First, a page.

More Adaptations

The Ocean Blog

An Atlantic puffin ( Fratercula arctica ) carries many sandlances ( Ammodytidae ) in its mouth to take back to its hungry chick. Puffins have spiny tongues that, pressed against the roof of their...
Sharks have young in three different ways. After internal fertilization, some species lay a thick egg case that encloses the shark embryo (seen in the photo here). Most species are ovoviviparous,...
It may be the last place you’d expect to find corals—up to 6,000 m (20,000 ft) below the ocean’s surface, where the water is icy cold and the light dim or absent. Yet believe it or not, lush coral...
A male mudflat fiddler crab ( Uca rapax ) waves its huge claw to impress females and threaten male competitors. More about the animals and plants living in mangrove ecosystems can be found in the...
This jelly’s red color provides camouflage in the deep ocean. Red light rarely reaches those depths, and most deep-sea animals have lost the ability to see red. The long, complex tentacles of this...
A smasher mantis shrimp came out from its burrow on a fringing reef adjacent to the USS Liberty ship wreck in Tulamben, Bali, Indonesia at a depth of 6 meters. The smashers use their raptorial claw...
About 100 million years ago , during the heyday of the dinosaurs, reefs were built by mollusks called rudist clams. Like modern clams, rudists were bivalves , with two shells (or valves) joined at a...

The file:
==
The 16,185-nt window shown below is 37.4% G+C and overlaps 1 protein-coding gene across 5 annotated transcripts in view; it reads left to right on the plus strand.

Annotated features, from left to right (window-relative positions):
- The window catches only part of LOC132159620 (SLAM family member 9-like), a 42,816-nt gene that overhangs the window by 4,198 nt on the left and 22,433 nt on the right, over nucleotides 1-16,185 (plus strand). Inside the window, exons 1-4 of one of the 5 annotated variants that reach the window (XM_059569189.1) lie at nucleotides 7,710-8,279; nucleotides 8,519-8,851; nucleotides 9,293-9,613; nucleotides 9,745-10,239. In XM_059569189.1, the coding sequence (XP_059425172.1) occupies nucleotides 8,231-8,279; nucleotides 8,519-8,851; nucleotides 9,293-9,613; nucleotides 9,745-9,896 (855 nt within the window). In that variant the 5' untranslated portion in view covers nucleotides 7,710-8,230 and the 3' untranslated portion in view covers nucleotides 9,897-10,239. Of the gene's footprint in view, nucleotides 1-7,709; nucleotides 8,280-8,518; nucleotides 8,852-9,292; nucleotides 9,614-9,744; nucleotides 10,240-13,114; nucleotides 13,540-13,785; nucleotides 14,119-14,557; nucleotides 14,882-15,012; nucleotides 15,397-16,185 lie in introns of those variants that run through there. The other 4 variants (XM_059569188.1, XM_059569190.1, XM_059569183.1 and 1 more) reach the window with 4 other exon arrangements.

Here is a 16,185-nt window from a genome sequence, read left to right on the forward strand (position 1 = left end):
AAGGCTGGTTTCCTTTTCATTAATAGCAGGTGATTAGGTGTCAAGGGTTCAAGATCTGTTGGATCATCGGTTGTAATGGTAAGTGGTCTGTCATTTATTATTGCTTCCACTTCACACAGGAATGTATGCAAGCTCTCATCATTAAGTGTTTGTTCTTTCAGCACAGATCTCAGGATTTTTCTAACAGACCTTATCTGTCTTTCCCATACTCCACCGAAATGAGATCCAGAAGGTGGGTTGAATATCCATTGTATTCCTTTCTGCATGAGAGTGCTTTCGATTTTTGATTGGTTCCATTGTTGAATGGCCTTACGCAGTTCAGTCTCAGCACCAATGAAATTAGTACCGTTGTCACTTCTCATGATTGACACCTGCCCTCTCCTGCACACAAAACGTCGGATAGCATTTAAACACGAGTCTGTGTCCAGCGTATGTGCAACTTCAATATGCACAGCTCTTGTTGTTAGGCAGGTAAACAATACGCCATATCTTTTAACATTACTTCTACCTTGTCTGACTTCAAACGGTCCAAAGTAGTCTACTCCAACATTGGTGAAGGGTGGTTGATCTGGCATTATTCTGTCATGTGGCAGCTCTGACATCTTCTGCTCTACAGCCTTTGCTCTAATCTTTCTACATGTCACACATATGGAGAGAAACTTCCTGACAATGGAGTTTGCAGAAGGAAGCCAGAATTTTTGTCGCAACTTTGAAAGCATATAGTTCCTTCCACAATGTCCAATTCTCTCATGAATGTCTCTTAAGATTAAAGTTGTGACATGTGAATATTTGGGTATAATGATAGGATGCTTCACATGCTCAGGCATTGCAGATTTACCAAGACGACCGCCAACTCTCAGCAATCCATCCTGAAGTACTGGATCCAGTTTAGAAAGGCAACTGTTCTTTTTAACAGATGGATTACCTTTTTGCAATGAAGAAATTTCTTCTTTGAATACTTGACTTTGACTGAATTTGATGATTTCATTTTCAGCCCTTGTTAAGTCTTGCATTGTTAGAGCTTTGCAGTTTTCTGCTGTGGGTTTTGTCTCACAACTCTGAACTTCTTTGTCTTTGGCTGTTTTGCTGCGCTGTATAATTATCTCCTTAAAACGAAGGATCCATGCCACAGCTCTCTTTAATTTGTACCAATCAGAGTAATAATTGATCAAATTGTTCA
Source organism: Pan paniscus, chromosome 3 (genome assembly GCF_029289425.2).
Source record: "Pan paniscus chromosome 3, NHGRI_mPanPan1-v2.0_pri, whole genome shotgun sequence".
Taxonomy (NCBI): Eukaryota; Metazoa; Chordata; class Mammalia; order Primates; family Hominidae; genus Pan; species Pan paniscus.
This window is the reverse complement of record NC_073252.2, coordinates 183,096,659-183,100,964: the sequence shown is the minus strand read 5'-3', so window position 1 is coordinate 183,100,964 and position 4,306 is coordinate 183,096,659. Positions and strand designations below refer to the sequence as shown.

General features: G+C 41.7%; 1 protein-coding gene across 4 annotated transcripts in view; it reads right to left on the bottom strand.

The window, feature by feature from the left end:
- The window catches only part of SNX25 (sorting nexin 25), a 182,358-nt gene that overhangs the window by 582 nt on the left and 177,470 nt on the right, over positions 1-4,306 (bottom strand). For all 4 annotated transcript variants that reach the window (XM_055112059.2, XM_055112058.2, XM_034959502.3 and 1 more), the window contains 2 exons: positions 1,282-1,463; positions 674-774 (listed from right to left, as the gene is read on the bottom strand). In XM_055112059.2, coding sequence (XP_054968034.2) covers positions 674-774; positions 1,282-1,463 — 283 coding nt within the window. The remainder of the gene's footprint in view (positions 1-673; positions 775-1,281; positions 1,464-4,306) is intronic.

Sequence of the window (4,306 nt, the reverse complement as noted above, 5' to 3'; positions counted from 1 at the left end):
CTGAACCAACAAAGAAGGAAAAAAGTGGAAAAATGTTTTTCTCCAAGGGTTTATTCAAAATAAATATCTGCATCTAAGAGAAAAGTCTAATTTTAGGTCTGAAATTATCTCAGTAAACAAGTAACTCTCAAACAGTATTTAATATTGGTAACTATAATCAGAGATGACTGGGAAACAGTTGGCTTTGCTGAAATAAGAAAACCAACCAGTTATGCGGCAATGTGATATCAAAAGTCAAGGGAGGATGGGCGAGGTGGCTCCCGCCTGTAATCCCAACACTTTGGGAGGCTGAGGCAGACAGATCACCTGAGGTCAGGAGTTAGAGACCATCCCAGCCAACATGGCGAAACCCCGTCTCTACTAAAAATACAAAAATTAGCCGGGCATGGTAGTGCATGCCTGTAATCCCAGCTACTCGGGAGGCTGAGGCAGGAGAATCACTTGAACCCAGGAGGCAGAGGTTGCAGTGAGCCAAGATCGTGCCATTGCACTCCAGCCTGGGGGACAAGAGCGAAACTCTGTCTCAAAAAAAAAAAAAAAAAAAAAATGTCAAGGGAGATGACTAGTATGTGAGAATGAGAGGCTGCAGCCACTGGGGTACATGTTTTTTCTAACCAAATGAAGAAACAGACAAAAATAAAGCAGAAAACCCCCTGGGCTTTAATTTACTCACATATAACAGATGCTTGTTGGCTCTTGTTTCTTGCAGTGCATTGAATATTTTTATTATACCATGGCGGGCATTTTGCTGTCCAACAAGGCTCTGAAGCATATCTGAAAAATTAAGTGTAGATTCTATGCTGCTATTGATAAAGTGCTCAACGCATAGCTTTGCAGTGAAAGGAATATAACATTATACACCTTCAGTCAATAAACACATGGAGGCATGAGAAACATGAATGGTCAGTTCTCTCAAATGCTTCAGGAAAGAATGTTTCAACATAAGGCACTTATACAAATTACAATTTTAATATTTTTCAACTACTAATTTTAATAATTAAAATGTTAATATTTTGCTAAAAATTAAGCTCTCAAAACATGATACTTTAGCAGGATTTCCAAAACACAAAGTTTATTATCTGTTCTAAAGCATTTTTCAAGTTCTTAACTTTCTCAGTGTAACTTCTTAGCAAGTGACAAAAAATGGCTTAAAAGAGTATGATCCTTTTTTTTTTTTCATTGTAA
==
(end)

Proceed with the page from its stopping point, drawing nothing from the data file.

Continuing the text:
A thresher shark’s long tail fin helps not only its swimming ability, but also its ability to hunt. It can use the fin to herd and trap schooling fish by swimming in increasingly smaller circles...
Bioluminescence is one of the more captivating adaptations that have evolved in marine animals. It's the ability of organisms to create and emit light. Dive underwater and you may witness lightshows...
The yellow bioluminescent ring on this female octopus ( Bolitaena pygmaea ) may attract mates. Bioluminescence is an important adaptation that helps many deep sea animals survive in their dark world...
Hidden beneath Arctic ice is a world few have ever seen. Take the icy plunge with a team of ice-loving scientists.
This new species of lobster is blind—an adaptation to deep-sea life —and has very bizarre claws, or chelipeds. It was discovered about 300 meters (984 feet) deep in the Philippine Sea by a Census of...
Like many deep sea creatures, this tiny comb jelly ( Bathocyroe fosteri ) has a transparent body, enabling it to blend into the surrounding waters. This ctenophore is very common around the Mid-...
At the Poles, Life Thrives Located beside the Shores and Shallows gallery (which highlights different kinds of coastal ecosystems around the world), the Poles area will take you to the ends of the...
Chapter 3: Fragile Fauna Jelly Critters Grade Level: 5-6 Focus: Life Science- Gelatinous zooplankton in the Canada Basin Description: In this activity, students will be able to compare and contrast...
The corkwing wrasse, or gilt-head, changes color depending on its age, sex, and breeding season. For instance, during the breeding season, males have blue spotted fins and the middle of their scales...
Rivulus fish live in bodies of water that sometimes become contaminated with hydrogen sulfide—an extremely toxic compound that smells like rotten eggs. When this happens, the adaptable fish wiggle...
This crab ( Neolithodes sp. ) was collected on a NOAA/MAR-ECO cruise to the Mid-Atlantic Ridge in the summer of 2009. Its red color provides camouflage and protection from predators. Red wavelengths...
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